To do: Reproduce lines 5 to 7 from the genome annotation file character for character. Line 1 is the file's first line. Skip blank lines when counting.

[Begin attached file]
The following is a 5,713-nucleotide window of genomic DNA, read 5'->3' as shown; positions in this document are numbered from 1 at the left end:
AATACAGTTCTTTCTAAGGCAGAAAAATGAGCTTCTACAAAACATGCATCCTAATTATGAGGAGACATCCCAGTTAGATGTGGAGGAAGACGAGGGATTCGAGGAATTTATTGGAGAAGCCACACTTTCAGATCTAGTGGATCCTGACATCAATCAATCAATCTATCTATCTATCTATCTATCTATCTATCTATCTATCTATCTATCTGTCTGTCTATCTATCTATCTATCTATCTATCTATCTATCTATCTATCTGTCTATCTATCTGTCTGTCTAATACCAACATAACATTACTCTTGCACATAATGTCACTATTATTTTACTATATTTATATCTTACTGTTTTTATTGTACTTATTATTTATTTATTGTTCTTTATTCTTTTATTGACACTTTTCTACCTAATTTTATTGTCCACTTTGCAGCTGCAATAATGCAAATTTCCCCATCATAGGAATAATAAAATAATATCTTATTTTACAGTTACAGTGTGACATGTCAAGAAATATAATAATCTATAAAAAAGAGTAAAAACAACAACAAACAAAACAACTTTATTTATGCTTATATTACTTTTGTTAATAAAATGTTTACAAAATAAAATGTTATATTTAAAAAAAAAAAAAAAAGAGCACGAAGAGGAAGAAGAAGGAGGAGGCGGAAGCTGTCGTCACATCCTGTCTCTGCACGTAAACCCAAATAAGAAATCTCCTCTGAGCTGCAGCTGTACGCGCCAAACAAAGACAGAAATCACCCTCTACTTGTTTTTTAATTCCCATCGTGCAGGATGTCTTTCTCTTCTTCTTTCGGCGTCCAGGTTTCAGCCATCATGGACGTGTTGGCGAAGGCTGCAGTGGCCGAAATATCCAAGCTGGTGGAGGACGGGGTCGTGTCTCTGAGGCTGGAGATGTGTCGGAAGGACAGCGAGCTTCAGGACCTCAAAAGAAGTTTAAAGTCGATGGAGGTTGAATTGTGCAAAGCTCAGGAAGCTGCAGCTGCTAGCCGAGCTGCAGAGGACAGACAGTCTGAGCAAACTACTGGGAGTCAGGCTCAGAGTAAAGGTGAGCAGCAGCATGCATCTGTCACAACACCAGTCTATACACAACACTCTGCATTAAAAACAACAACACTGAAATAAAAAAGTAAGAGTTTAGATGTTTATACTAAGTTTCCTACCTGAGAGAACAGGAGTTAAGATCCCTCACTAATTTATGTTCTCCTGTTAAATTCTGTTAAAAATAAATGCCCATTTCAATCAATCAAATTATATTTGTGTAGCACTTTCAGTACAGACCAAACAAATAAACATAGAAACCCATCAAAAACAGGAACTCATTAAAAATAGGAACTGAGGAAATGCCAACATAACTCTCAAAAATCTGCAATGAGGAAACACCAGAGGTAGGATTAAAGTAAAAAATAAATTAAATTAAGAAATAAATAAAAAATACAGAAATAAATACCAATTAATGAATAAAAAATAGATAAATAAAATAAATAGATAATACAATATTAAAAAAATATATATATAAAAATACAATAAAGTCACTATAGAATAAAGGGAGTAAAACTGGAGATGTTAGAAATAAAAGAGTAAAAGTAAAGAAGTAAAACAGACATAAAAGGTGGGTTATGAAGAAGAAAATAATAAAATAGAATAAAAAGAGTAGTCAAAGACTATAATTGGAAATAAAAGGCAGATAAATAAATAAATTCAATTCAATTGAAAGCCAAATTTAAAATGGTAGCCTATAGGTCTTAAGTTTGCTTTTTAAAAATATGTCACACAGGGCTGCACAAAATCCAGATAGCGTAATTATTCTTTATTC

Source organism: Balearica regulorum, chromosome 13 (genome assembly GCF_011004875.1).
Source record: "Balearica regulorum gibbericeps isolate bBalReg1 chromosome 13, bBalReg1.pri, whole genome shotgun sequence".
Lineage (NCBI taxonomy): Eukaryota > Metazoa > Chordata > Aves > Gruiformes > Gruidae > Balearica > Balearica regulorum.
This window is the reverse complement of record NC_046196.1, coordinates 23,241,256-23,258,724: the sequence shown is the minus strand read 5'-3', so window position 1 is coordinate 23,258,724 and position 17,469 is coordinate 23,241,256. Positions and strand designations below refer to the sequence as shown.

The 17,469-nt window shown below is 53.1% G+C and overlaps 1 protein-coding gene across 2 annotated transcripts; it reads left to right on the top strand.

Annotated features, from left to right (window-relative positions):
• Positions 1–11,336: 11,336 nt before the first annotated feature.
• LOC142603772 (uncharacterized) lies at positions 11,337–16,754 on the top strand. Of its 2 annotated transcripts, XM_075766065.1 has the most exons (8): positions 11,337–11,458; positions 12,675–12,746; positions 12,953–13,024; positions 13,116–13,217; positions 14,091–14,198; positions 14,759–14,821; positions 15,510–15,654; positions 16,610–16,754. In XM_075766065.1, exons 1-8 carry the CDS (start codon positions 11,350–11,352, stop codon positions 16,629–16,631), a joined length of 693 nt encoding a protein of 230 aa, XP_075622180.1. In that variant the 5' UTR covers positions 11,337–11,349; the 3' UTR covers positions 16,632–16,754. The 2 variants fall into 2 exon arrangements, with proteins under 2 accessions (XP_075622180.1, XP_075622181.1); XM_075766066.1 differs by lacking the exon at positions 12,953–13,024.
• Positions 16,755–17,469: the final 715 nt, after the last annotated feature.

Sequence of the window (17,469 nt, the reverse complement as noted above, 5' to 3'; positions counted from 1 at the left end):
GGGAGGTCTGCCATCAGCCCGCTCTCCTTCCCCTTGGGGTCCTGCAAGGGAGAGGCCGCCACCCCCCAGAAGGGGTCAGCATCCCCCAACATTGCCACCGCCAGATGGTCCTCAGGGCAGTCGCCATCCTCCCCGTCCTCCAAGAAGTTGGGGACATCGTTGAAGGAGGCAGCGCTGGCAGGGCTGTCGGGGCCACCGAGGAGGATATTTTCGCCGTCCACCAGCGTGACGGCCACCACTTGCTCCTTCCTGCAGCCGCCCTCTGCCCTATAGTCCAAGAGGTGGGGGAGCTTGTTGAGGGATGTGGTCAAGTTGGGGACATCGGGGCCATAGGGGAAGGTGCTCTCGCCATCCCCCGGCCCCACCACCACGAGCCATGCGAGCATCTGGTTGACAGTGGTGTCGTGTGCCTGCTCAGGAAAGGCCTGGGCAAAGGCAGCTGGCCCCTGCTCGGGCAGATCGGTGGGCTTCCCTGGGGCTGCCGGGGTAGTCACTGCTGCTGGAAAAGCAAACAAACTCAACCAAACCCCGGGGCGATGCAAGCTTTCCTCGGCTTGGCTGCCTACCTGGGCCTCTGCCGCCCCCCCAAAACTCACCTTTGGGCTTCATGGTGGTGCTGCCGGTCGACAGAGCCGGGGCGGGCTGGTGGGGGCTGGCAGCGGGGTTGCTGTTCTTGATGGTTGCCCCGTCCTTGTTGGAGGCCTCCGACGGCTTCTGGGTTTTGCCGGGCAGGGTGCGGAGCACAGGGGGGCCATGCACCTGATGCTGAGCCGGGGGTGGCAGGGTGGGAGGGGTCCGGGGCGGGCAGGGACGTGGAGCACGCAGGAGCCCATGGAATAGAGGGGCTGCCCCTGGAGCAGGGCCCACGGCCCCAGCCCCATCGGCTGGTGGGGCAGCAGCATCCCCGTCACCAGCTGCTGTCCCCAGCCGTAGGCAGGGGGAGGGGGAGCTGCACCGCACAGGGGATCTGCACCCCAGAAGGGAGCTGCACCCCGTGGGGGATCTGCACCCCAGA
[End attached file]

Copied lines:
Lineage (NCBI taxonomy): Eukaryota > Metazoa > Chordata > Aves > Gruiformes > Gruidae > Balearica > Balearica regulorum.
This window is the reverse complement of record NC_046196.1, coordinates 23,241,256-23,258,724: the sequence shown is the minus strand read 5'-3', so window position 1 is coordinate 23,258,724 and position 17,469 is coordinate 23,241,256. Positions and strand designations below refer to the sequence as shown.

The 17,469-nt window shown below is 53.1% G+C and overlaps 1 protein-coding gene across 2 annotated transcripts; it reads left to right on the top strand.